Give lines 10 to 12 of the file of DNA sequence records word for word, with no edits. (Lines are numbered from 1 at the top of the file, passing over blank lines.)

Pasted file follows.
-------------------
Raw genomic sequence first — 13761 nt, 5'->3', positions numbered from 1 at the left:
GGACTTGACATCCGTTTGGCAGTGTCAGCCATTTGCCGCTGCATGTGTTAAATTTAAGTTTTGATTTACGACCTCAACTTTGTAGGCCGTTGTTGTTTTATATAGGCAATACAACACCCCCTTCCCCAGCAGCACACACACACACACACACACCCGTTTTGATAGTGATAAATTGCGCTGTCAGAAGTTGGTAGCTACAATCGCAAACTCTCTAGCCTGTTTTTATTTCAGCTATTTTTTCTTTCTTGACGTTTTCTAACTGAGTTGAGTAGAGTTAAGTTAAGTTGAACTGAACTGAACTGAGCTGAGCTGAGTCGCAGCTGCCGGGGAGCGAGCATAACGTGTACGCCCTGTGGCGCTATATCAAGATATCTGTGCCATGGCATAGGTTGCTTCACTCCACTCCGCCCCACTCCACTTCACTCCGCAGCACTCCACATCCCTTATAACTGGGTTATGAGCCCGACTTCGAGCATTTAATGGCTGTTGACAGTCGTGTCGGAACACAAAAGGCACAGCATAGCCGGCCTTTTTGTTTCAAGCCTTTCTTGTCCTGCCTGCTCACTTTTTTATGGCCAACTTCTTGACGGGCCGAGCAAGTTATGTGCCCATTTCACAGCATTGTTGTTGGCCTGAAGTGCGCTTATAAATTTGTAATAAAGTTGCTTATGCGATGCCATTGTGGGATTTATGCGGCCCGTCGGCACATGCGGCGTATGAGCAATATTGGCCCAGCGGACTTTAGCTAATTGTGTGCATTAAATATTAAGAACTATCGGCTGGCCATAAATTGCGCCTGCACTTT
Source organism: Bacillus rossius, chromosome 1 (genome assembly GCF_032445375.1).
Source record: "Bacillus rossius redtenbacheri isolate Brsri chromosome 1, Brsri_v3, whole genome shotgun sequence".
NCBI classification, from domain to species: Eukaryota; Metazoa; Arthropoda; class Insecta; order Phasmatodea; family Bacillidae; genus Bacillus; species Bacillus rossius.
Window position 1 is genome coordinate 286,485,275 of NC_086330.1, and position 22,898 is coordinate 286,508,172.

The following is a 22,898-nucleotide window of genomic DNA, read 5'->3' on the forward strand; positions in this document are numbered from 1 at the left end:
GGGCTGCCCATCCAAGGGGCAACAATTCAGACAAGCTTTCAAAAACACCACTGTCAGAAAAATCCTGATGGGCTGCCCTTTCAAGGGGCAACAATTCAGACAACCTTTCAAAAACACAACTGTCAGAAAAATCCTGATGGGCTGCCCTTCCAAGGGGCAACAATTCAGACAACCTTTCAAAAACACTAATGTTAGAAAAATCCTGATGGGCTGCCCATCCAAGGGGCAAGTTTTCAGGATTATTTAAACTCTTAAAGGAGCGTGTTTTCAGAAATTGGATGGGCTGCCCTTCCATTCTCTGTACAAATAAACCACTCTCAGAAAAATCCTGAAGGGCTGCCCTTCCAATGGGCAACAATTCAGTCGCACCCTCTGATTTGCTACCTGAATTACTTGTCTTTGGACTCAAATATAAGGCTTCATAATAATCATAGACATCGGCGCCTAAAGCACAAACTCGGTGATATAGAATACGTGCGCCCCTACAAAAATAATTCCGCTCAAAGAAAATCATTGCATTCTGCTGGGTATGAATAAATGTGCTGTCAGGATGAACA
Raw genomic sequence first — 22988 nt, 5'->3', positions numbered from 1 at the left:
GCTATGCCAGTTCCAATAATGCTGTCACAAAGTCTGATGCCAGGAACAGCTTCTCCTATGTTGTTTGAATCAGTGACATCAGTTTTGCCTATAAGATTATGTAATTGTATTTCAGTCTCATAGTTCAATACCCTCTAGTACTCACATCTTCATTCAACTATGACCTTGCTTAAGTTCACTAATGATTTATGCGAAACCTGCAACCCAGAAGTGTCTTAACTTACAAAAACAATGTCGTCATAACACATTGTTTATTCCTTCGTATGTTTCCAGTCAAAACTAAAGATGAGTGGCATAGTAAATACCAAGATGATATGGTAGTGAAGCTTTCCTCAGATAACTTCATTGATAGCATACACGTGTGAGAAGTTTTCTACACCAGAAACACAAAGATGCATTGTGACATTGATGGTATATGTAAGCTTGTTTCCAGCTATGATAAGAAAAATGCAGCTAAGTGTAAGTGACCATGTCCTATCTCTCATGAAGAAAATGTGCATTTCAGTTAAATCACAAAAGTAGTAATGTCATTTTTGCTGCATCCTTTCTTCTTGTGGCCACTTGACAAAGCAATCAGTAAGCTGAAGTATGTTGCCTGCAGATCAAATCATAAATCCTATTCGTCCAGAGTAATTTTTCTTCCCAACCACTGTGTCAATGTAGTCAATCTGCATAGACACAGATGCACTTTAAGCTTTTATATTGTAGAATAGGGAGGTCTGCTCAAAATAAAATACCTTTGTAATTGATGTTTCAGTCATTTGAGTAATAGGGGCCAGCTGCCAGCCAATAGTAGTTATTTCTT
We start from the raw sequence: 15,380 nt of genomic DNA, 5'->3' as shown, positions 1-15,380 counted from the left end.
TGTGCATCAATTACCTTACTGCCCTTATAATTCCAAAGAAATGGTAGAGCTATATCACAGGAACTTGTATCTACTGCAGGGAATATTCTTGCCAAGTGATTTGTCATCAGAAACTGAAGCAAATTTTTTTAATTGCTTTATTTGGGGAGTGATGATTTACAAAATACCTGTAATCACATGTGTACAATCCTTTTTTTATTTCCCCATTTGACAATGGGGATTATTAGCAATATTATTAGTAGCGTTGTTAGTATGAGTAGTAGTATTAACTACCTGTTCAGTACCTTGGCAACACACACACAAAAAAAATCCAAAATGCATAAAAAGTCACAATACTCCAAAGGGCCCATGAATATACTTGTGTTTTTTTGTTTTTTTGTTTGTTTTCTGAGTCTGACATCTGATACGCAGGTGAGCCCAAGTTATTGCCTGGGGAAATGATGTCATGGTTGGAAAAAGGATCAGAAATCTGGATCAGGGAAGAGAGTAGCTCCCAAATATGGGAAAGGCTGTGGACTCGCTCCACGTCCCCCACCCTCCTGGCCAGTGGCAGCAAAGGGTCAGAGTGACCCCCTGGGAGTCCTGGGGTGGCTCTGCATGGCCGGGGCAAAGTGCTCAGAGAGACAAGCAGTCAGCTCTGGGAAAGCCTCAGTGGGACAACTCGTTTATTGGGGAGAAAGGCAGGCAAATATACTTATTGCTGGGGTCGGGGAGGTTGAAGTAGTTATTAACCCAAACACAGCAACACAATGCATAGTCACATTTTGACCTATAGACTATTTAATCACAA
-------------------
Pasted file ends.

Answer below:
GCTATGCCAGTTCCAATAATGCTGTCACAAAGTCTGATGCCAGGAACAGCTTCTCCTATGTTGTTTGAATCAGTGACATCAGTTTTGCCTATAAGATTATGTAATTGTATTTCAGTCTCATAGTTCAATACCCTCTAGTACTCACATCTTCATTCAACTATGACCTTGCTTAAGTTCACTAATGATTTATGCGAAACCTGCAACCCAGAAGTGTCTTAACTTACAAAAACAATGTCGTCATAACACATTGTTTATTCCTTCGTATGTTTCCAGTCAAAACTAAAGATGAGTGGCATAGTAAATACCAAGATGATATGGTAGTGAAGCTTTCCTCAGATAACTTCATTGATAGCATACACGTGTGAGAAGTTTTCTACACCAGAAACACAAAGATGCATTGTGACATTGATGGTATATGTAAGCTTGTTTCCAGCTATGATAAGAAAAATGCAGCTAAGTGTAAGTGACCATGTCCTATCTCTCATGAAGAAAATGTGCATTTCAGTTAAATCACAAAAGTAGTAATGTCATTTTTGCTGCATCCTTTCTTCTTGTGGCCACTTGACAAAGCAATCAGTAAGCTGAAGTATGTTGCCTGCAGATCAAATCATAAATCCTATTCGTCCAGAGTAATTTTTCTTCCCAACCACTGTGTCAATGTAGTCAATCTGCATAGACACAGATGCACTTTAAGCTTTTATATTGTAGAATAGGGAGGTCTGCTCAAAATAAAATACCTTTGTAATTGATGTTTCAGTCATTTGAGTAATAGGGGCCAGCTGCCAGCCAATAGTAGTTATTTCTT
We start from the raw sequence: 15,380 nt of genomic DNA, 5'->3' as shown, positions 1-15,380 counted from the left end.
TGTGCATCAATTACCTTACTGCCCTTATAATTCCAAAGAAATGGTAGAGCTATATCACAGGAACTTGTATCTACTGCAGGGAATATTCTTGCCAAGTGATTTGTCATCAGAAACTGAAGCAAATTTTTTTAATTGCTTTATTTGGGGAGTGATGATTTACAAAATACCTGTAATCACATGTGTACAATCCTTTTTTTATTTCCCCATTTGACAATGGGGATTATTAGCAATATTATTAGTAGCGTTGTTAGTATGAGTAGTAGTATTAACTACCTGTTCAGTACCTTGGCAACACACACACAAAAAAAATCCAAAATGCATAAAAAGTCACAATACTCCAAAGGGCCCATGAATATACTTGTGTTTTTTTGTTTTTTTGTTTGTTTTCTGAGTCTGACATCTGATACGCAGGTGAGCCCAAGTTATTGCCTGGGGAAATGATGTCATGGTTGGAAAAAGGATCAGAAATCTGGATCAGGGAAGAGAGTAGCTCCCAAATATGGGAAAGGCTGTGGACTCGCTCCACGTCCCCCACCCTCCTGGCCAGTGGCAGCAAAGGGTCAGAGTGACCCCCTGGGAGTCCTGGGGTGGCTCTGCATGGCCGGGGCAAAGTGCTCAGAGAGACAAGCAGTCAGCTCTGGGAAAGCCTCAGTGGGACAACTCGTTTATTGGGGAGAAAGGCAGGCAAATATACTTATTGCTGGGGTCGGGGAGGTTGAAGTAGTTATTAACCCAAACACAGCAACACAATGCATAGTCACATTTTGACCTATAGACTATTTAATCACAA